One, can you talk about that? Have you heard about that? Andhow does that kind of fit in with your move just recently on the weight out. Imean, are we going to like go to one box one flake or would it be a listpricing increase? And I just kind of wonder if there is a list price increasein the industry, how you kind of handle that, given what you just did with theretailers?

Ken Powell

Well, I think the first point I would like to make is, Ithink we've to let Kellogg's talk about what they are going to do, and I don'twant to speculate on that. Having said that, clearly we are in an environmentwhere there is a significant commodity and cost of good inflation. We'vealready told you very directly that we will have more pricing in the second half.And we are very closely monitoring opportunities that we may have across all ofour business segments.

And as we have those detailed conversations with ourcustomers about precisely what we are going to do, we will then communicatewith you the details of the plan for the rest of the year.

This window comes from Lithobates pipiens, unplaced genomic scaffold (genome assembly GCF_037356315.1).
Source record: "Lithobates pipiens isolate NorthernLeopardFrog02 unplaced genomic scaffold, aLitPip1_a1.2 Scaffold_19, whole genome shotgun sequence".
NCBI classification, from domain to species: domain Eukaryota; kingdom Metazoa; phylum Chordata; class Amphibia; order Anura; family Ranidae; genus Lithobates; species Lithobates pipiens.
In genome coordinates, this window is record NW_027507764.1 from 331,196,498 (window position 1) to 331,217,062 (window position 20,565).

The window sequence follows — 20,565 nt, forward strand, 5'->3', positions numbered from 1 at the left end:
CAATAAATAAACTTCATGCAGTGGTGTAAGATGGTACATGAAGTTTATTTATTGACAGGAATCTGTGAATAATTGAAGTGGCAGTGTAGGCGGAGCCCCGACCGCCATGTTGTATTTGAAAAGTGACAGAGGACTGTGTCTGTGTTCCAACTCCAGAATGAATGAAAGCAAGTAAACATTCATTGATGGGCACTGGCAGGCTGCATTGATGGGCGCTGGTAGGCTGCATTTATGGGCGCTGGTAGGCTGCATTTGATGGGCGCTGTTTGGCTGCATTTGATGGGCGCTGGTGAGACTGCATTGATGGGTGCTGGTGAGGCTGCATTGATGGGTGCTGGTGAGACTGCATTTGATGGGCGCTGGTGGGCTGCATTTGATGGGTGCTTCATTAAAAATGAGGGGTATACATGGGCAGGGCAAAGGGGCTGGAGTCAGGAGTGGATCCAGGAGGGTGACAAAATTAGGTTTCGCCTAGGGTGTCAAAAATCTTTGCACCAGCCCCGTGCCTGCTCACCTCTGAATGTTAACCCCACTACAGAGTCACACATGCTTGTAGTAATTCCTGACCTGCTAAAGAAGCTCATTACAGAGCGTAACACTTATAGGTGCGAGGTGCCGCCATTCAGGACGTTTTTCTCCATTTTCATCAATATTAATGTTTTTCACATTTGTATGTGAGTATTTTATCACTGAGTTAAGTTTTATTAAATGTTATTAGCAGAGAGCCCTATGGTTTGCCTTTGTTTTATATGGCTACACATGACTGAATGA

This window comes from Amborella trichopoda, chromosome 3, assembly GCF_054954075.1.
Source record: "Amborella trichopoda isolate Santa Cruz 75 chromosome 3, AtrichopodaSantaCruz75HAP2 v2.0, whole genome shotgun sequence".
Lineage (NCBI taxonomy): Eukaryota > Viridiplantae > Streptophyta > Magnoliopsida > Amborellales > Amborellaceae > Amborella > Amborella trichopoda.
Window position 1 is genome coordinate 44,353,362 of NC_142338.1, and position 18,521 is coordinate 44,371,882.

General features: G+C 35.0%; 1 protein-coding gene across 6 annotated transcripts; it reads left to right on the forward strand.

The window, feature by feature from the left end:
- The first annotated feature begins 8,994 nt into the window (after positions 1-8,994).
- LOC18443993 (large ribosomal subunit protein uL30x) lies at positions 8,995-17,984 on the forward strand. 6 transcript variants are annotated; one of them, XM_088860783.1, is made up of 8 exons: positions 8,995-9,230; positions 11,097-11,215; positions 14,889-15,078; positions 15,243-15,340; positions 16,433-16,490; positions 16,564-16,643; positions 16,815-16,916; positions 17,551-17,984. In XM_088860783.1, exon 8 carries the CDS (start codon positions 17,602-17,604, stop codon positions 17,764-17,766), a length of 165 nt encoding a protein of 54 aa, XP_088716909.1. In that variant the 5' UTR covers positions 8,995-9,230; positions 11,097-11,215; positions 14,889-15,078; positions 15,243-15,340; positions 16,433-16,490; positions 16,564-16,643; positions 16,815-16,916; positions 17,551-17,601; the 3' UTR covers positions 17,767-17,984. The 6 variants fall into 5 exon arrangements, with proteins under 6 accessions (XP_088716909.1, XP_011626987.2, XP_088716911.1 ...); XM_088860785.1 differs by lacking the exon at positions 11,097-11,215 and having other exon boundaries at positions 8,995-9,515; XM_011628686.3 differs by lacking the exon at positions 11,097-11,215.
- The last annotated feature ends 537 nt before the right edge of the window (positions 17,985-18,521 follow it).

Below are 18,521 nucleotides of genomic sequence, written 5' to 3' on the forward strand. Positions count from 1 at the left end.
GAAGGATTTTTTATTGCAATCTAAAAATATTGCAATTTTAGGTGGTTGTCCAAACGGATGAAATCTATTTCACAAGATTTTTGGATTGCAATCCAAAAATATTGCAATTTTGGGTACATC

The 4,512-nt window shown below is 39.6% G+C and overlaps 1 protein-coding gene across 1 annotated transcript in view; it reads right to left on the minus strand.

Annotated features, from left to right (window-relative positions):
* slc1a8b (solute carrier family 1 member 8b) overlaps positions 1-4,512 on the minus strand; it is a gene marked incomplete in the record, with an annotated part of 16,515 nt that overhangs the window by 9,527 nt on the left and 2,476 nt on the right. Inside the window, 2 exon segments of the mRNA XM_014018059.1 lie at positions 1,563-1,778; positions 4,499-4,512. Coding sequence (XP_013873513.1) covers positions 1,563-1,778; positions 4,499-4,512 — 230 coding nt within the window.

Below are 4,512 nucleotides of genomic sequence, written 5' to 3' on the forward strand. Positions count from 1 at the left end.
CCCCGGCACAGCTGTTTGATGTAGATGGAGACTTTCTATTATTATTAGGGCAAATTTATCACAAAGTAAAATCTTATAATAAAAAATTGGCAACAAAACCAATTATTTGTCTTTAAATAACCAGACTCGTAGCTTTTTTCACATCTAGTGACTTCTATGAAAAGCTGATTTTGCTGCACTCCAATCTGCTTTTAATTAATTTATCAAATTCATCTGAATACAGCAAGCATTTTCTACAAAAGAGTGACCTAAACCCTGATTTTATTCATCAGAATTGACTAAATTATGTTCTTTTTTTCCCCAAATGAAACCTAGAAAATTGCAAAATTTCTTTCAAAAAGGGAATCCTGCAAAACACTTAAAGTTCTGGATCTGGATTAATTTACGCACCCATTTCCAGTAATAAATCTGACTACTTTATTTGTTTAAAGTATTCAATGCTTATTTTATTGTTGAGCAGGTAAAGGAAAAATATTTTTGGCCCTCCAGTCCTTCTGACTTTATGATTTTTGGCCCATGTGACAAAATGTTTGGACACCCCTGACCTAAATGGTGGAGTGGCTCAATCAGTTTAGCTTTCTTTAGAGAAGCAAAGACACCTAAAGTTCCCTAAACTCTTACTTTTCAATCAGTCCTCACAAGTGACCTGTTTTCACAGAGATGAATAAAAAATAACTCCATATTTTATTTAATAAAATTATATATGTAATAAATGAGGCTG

Eric Katzman -Deutsche Bank

Okay. All right. See you in early January, I guess.

Kris Wenker

Yes, operator, let's try and take two more calls. And then,I apologize to anybody who is further in the queue, but we are kind of a littlepast time here. I'm going to try and grab two more of you. Can you each ask onequestion each, so we can get two more on here?

Operator

Thank you. And the next question comes from the line ofEdgar Roesch from Banc of America Securities. Please proceed.

Edgar Roesch - Bancof AmericaSecurities

Good morning. One quick follow-up on the input cost outlook.I mean, you had the 5% target for the year previously. Don, maybe you couldspeak to this, but was that second half weighted in the first place? And now,even if you are expecting 5% in the back half now with the increase to 7 thatimplies, I guess, a 9% increase for the second half. Can you just tell me ifit's second half weighted in the original outlook?